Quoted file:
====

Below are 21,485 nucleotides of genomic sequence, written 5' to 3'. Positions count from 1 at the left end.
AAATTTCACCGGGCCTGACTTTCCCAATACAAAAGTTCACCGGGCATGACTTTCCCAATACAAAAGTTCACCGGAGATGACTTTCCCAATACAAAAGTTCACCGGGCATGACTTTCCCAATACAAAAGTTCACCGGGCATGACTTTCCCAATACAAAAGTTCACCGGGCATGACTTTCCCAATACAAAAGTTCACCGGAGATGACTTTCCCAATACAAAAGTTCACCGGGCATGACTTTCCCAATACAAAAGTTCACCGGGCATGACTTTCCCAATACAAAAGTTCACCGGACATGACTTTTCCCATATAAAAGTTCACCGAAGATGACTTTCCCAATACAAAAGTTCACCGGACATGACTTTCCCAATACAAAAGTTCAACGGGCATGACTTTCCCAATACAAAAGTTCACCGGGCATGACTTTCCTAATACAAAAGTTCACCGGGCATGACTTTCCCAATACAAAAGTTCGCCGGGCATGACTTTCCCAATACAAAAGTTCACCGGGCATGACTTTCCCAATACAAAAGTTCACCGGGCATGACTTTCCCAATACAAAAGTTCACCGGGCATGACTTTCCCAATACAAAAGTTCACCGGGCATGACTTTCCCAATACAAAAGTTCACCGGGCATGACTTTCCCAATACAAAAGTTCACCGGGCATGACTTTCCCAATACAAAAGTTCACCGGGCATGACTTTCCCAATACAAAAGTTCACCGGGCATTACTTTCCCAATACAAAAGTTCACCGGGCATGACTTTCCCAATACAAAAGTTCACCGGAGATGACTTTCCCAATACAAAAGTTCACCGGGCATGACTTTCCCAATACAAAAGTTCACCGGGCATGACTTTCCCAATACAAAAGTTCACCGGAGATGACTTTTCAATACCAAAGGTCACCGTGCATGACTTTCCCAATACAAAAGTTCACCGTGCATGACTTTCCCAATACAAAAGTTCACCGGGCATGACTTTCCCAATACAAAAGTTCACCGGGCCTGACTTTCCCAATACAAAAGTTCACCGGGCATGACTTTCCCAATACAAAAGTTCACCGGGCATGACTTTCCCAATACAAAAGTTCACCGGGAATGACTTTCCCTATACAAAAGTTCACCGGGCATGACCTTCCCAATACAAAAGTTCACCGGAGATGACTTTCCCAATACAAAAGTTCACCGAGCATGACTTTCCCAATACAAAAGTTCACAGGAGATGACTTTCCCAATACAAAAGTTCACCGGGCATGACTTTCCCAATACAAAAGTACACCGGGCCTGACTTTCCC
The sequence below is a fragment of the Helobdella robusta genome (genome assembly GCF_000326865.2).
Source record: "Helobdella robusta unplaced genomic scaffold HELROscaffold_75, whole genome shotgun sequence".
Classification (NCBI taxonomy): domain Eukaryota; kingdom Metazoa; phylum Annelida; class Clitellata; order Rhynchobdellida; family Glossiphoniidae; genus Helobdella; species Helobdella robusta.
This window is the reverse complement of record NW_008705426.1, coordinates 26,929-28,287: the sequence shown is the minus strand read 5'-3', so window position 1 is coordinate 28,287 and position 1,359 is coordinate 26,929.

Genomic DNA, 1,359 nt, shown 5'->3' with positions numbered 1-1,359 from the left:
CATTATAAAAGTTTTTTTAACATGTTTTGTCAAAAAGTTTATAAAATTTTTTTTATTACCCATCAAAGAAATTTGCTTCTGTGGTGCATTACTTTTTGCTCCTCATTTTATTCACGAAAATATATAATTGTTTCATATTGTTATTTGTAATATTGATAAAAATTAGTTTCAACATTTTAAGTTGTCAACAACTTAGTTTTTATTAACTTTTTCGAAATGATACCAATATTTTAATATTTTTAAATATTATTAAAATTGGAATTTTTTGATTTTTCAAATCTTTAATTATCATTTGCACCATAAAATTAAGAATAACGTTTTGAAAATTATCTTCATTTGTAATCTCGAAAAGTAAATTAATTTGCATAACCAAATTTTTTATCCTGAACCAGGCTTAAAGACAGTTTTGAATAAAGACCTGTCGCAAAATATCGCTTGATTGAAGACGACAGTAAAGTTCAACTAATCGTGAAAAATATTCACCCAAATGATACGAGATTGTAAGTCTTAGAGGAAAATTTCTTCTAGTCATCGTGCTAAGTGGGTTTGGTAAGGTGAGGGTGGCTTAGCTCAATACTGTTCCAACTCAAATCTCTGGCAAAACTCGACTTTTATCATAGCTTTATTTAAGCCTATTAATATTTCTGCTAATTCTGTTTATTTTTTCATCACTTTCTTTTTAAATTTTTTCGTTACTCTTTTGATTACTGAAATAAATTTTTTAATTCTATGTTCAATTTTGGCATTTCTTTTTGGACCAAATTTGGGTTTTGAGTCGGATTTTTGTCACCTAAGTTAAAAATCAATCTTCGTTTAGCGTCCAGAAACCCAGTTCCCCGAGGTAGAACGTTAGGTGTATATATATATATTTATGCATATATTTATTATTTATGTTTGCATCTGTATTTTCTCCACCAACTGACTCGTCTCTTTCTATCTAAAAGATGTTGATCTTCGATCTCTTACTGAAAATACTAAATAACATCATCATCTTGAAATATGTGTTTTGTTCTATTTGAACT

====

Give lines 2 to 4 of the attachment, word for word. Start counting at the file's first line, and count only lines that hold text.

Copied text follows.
AAATTTCACCGGGCCTGACTTTCCCAATACAAAAGTTCACCGGGCATGACTTTCCCAATACAAAAGTTCACCGGAGATGACTTTCCCAATACAAAAGTTCACCGGGCATGACTTTCCCAATACAAAAGTTCACCGGGCATGACTTTCCCAATACAAAAGTTCACCGGGCATGACTTTCCCAATACAAAAGTTCACCGGAGATGACTTTCCCAATACAAAAGTTCACCGGGCATGACTTTCCCAATACAAAAGTTCACCGGGCATGACTTTCCCAATACAAAAGTTCACCGGACATGACTTTTCCCATATAAAAGTTCACCGAAGATGACTTTCCCAATACAAAAGTTCACCGGACATGACTTTCCCAATACAAAAGTTCAACGGGCATGACTTTCCCAATACAAAAGTTCACCGGGCATGACTTTCCTAATACAAAAGTTCACCGGGCATGACTTTCCCAATACAAAAGTTCGCCGGGCATGACTTTCCCAATACAAAAGTTCACCGGGCATGACTTTCCCAATACAAAAGTTCACCGGGCATGACTTTCCCAATACAAAAGTTCACCGGGCATGACTTTCCCAATACAAAAGTTCACCGGGCATGACTTTCCCAATACAAAAGTTCACCGGGCATGACTTTCCCAATACAAAAGTTCACCGGGCATGACTTTCCCAATACAAAAGTTCACCGGGCATGACTTTCCCAATACAAAAGTTCACCGGGCATTACTTTCCCAATACAAAAGTTCACCGGGCATGACTTTCCCAATACAAAAGTTCACCGGAGATGACTTTCCCAATACAAAAGTTCACCGGGCATGACTTTCCCAATACAAAAGTTCACCGGGCATGACTTTCCCAATACAAAAGTTCACCGGAGATGACTTTTCAATACCAAAGGTCACCGTGCATGACTTTCCCAATACAAAAGTTCACCGTGCATGACTTTCCCAATACAAAAGTTCACCGGGCATGACTTTCCCAATACAAAAGTTCACCGGGCCTGACTTTCCCAATACAAAAGTTCACCGGGCATGACTTTCCCAATACAAAAGTTCACCGGGCATGACTTTCCCAATACAAAAGTTCACCGGGAATGACTTTCCCTATACAAAAGTTCACCGGGCATGACCTTCCCAATACAAAAGTTCACCGGAGATGACTTTCCCAATACAAAAGTTCACCGAGCATGACTTTCCCAATACAAAAGTTCACAGGAGATGACTTTCCCAATACAAAAGTTCACCGGGCATGACTTTCCCAATACAAAAGTACACCGGGCCTGACTTTCCC
The sequence below is a fragment of the Helobdella robusta genome (genome assembly GCF_000326865.2).
Source record: "Helobdella robusta unplaced genomic scaffold HELROscaffold_75, whole genome shotgun sequence".